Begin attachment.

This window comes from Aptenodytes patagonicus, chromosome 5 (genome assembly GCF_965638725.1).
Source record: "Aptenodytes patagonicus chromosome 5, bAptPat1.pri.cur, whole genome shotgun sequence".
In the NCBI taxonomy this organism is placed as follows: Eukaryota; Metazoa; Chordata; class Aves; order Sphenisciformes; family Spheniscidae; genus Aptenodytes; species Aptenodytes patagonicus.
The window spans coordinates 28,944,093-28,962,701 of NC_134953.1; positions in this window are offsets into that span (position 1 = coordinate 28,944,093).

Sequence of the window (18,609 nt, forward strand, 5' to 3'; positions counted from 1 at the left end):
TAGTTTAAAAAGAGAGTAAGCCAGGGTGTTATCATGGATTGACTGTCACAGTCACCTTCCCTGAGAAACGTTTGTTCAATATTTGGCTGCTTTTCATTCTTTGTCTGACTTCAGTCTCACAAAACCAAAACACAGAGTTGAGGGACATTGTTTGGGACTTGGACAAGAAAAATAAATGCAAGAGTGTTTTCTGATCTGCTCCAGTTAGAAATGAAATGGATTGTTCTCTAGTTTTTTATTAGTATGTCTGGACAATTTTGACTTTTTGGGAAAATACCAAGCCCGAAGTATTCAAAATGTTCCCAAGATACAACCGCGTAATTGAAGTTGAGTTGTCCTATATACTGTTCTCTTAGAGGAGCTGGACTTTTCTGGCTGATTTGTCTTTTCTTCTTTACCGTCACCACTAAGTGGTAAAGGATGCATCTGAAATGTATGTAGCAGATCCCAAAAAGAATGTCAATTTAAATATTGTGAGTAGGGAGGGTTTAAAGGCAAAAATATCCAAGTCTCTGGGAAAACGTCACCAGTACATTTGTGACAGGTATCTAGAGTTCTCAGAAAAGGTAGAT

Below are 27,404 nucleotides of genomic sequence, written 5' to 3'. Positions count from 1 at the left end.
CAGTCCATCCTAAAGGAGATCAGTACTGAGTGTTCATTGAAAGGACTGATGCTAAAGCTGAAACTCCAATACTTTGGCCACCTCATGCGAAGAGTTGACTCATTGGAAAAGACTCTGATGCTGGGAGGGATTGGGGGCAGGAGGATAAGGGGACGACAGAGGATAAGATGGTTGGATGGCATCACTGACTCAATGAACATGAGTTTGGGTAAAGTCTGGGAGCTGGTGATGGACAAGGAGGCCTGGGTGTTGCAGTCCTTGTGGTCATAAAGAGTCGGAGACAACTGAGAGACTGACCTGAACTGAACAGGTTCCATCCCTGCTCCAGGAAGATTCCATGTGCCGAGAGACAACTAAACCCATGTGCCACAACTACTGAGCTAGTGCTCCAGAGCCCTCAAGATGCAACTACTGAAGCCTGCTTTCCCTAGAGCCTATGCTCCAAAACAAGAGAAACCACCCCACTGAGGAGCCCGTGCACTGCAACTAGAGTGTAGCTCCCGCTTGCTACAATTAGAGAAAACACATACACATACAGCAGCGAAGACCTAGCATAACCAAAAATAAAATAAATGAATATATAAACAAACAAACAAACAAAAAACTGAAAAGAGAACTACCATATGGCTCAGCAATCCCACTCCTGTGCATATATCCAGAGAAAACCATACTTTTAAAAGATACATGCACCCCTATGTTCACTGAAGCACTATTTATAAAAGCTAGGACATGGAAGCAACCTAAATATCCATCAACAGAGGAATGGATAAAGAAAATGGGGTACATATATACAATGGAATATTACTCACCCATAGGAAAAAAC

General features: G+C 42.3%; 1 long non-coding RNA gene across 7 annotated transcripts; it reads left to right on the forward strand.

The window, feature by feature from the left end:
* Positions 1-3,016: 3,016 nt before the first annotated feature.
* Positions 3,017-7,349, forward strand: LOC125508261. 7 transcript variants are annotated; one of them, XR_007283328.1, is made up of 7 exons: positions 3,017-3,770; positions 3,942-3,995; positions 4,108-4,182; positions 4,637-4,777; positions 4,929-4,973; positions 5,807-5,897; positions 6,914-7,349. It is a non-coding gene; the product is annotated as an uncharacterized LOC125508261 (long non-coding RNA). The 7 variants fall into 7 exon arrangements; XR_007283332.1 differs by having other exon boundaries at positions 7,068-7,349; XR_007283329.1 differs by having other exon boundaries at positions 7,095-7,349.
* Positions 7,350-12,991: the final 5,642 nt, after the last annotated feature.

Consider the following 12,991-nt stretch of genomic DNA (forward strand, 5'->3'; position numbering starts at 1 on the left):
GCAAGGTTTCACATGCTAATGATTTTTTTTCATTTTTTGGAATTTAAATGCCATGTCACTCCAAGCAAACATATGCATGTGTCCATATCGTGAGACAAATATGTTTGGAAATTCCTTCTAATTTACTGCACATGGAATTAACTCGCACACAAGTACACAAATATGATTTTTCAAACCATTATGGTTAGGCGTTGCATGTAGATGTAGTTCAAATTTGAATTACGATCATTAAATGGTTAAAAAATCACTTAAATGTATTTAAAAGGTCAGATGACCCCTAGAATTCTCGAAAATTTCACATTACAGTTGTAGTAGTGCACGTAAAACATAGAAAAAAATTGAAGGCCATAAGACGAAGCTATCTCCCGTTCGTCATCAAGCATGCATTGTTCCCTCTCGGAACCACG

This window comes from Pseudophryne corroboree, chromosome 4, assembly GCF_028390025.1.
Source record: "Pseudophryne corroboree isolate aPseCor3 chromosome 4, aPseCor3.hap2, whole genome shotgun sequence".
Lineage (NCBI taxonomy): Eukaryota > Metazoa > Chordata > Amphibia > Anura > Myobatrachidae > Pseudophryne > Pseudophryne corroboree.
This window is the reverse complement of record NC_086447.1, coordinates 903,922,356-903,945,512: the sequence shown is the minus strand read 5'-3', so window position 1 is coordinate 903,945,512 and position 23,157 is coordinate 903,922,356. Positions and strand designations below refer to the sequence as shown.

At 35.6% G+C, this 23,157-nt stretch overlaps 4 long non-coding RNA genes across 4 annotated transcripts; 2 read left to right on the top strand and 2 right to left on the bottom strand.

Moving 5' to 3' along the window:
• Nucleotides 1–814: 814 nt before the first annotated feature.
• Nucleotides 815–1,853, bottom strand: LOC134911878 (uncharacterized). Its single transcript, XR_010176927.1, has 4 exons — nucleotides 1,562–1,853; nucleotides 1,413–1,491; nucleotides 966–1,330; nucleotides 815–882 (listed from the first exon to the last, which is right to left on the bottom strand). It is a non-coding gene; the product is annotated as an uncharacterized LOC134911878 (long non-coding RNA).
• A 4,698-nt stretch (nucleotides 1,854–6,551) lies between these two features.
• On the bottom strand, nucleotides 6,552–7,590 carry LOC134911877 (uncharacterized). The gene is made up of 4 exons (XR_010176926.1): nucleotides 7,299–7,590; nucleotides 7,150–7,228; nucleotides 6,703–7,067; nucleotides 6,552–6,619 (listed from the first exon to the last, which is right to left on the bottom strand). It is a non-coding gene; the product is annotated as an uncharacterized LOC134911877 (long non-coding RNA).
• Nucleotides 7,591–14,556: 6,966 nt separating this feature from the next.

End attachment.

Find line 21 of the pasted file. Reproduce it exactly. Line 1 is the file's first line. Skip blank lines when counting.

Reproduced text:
Moving 5' to 3' along the window: